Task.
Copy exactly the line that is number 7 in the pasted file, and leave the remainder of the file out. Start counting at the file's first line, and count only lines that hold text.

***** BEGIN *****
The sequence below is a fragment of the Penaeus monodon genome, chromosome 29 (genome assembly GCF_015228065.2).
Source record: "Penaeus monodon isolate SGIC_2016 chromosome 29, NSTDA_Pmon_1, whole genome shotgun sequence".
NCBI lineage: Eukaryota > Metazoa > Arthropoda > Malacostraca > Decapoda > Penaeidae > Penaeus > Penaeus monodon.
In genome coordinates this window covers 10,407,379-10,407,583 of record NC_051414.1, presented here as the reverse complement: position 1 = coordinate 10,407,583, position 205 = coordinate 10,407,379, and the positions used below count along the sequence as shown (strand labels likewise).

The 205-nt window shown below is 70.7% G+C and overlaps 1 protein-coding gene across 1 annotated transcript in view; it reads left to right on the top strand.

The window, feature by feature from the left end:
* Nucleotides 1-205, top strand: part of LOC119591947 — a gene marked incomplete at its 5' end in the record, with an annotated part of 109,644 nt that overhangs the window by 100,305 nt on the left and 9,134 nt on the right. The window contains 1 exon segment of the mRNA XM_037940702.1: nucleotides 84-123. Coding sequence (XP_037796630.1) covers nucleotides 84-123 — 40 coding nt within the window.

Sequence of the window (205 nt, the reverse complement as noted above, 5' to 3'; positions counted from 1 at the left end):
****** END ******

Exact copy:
* Nucleotides 1-205, top strand: part of LOC119591947 — a gene marked incomplete at its 5' end in the record, with an annotated part of 109,644 nt that overhangs the window by 100,305 nt on the left and 9,134 nt on the right. The window contains 1 exon segment of the mRNA XM_037940702.1: nucleotides 84-123. Coding sequence (XP_037796630.1) covers nucleotides 84-123 — 40 coding nt within the window.